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Ways to Connect

In the woods.
Pxhere / Creative Commons


Each Sunday, The New York Times Book Review asks an author what three writers she would like to invite for dinner. And each Sunday I wonder: Does it have to be dinner? Can’t it be a walk instead?

Emily Dickinson's conservatory in Amherst, Massachusetts.
James Gehrt / Courtesy Martha Ackmann

 

Sometimes it’s the smallest details that reveal the most. Emily Dickinson knew that. More than many other poets, she distilled, zeroed in and elevated the minute. 

A view inside a bookstore in New Haven, Connecticut.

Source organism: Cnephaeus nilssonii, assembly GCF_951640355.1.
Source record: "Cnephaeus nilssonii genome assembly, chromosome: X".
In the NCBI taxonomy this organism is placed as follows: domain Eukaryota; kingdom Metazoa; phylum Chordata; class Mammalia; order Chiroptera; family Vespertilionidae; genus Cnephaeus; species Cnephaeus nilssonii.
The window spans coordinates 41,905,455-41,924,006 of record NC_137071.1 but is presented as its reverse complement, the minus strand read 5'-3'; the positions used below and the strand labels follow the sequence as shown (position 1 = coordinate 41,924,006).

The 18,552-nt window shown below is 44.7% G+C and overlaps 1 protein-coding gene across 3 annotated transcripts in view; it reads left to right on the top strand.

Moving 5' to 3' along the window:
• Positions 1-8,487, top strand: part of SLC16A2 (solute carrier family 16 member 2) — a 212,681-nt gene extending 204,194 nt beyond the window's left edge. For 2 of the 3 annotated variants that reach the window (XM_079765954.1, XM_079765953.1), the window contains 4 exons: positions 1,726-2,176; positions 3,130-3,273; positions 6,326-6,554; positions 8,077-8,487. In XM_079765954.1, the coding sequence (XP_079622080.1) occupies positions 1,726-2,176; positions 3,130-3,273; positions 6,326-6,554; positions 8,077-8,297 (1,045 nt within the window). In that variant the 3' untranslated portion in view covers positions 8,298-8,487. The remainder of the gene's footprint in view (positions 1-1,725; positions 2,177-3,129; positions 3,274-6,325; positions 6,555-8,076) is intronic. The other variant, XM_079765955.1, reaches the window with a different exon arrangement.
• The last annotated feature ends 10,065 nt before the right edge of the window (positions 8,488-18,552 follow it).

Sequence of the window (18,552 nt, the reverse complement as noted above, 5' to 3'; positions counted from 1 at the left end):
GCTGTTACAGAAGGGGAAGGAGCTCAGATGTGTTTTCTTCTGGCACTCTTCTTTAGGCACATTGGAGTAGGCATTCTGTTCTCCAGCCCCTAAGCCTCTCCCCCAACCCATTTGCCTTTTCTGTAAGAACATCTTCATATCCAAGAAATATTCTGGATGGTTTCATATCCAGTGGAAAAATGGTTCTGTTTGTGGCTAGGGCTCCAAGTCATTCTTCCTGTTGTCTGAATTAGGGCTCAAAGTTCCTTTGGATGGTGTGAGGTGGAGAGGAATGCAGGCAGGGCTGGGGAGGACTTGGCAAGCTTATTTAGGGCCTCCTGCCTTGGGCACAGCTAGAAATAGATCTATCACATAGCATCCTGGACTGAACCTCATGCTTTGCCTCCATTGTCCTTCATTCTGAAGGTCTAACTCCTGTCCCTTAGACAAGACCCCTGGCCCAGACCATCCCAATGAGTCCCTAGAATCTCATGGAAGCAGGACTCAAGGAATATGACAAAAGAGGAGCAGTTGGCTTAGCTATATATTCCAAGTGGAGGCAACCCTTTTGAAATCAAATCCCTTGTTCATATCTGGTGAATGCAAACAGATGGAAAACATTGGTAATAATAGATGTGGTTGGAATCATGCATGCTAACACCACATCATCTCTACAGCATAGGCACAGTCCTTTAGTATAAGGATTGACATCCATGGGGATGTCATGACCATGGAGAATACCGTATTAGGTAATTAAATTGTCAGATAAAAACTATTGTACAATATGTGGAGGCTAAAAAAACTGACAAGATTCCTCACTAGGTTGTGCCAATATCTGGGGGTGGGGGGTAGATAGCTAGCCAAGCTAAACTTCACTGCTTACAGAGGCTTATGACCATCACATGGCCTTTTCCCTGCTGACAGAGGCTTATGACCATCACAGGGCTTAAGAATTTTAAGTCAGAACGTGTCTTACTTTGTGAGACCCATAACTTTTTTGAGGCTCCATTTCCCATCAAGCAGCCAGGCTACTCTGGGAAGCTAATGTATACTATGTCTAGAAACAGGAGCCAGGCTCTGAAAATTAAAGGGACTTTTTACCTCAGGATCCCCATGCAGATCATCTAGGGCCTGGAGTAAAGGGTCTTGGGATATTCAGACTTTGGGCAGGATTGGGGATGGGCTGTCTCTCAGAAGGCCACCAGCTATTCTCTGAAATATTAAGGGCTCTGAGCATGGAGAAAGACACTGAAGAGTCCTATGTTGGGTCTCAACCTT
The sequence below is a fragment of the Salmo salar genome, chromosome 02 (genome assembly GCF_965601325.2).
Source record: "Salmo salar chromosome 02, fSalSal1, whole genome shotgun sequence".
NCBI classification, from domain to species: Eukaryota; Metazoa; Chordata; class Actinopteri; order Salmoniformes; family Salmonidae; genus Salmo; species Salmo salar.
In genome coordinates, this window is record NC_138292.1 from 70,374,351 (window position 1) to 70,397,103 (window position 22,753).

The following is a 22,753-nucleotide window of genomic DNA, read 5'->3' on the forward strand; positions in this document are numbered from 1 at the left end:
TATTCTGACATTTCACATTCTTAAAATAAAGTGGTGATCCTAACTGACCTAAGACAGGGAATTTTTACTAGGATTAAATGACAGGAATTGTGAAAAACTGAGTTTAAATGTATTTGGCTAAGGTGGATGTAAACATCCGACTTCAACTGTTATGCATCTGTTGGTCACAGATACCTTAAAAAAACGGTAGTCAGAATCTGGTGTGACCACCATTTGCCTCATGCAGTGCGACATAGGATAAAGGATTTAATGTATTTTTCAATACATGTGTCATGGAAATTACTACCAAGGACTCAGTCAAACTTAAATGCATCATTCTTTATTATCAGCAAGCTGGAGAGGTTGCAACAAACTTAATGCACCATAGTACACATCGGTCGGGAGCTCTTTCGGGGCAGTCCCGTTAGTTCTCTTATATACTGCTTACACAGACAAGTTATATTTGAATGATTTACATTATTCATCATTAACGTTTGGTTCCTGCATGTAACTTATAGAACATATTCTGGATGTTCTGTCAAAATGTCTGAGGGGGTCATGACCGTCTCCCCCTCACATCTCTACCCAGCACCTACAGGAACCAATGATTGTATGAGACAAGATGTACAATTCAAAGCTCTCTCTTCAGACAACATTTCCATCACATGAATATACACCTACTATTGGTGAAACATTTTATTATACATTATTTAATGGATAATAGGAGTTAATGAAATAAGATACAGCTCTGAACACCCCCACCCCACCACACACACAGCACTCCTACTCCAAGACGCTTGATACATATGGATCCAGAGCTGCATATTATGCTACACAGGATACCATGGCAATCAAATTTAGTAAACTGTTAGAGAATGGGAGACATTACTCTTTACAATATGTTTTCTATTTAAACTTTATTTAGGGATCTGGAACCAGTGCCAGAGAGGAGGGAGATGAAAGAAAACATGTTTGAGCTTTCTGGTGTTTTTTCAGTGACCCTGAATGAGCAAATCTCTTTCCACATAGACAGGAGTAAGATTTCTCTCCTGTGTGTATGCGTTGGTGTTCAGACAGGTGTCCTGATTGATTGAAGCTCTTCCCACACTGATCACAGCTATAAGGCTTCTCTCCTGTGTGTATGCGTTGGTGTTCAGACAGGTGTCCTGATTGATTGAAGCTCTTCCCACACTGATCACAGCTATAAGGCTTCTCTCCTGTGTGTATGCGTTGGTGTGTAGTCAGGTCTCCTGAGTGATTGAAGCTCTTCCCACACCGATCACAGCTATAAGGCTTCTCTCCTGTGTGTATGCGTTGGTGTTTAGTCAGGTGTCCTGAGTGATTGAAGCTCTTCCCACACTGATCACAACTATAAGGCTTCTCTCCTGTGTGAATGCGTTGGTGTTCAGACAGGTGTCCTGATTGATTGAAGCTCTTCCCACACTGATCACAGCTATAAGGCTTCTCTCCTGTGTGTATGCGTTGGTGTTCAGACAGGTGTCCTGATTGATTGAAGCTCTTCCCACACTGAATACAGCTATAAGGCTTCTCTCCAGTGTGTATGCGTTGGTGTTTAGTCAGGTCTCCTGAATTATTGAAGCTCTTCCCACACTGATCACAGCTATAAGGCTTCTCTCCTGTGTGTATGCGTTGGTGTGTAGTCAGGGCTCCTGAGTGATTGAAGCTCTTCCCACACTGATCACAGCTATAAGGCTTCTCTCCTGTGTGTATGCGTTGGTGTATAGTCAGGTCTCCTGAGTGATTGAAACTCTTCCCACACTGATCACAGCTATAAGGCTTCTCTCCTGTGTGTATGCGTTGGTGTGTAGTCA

Aaron Gustafson / Creative Commons / flickr.com/photos/aarongustafson


This coming Christmas will be my third without my father, and I still miss him terribly. But it was during the first Christmas season without him, while I was shopping in one of my favorite bookshops — fantasizing about which book to give to which person — that I found myself feeling surprisingly giddy. I thought, “Oh good! Dad's gone!”

Robert Chipkin / NEPR

When I get the urge to watch the PBS home renovation series, “This Old House,” I don't bother to turn on the TV. I just look out my window.

Fruitcake.
storebukkebruse / Creative Commons / flickr.com/photos/tusnelda


I’m sure I’m not the only home baker to have fallen in love with Truman Capote’s reminiscence, “A Christmas Memory.” 

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